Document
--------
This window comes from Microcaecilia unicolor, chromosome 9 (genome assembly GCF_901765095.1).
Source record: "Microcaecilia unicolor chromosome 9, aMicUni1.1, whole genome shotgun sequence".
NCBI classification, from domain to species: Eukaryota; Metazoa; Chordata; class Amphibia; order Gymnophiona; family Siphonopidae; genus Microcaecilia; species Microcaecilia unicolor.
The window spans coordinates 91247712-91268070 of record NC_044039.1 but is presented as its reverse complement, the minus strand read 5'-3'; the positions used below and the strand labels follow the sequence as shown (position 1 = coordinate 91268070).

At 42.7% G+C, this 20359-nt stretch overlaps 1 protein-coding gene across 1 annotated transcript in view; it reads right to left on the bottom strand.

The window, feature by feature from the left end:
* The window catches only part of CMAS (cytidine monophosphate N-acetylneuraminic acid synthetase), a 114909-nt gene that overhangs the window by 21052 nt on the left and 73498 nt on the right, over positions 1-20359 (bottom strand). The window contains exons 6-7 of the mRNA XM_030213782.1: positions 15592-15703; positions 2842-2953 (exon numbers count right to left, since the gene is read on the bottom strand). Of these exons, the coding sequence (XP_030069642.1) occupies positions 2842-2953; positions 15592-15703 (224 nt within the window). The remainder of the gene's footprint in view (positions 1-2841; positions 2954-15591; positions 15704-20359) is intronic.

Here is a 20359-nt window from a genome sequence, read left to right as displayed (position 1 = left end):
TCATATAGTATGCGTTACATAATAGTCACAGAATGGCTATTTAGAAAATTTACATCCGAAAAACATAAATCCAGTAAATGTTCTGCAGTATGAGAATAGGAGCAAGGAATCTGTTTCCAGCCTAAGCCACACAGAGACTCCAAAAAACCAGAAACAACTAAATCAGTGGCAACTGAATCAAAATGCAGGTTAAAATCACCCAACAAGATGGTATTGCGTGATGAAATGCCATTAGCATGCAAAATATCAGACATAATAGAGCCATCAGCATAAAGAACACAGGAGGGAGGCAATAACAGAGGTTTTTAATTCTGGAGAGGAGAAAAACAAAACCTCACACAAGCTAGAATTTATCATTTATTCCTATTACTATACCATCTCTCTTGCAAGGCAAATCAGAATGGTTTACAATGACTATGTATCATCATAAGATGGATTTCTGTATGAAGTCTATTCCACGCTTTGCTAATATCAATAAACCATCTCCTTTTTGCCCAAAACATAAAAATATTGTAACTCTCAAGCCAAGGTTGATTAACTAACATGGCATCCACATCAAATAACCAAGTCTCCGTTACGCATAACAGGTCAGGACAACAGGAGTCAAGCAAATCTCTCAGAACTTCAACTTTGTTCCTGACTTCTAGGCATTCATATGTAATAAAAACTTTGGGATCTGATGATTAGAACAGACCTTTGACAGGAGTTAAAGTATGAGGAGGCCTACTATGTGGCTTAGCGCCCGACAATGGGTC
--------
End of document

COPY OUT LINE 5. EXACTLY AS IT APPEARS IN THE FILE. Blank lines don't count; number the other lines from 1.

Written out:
At 42.7% G+C, this 20359-nt stretch overlaps 1 protein-coding gene across 1 annotated transcript in view; it reads right to left on the bottom strand.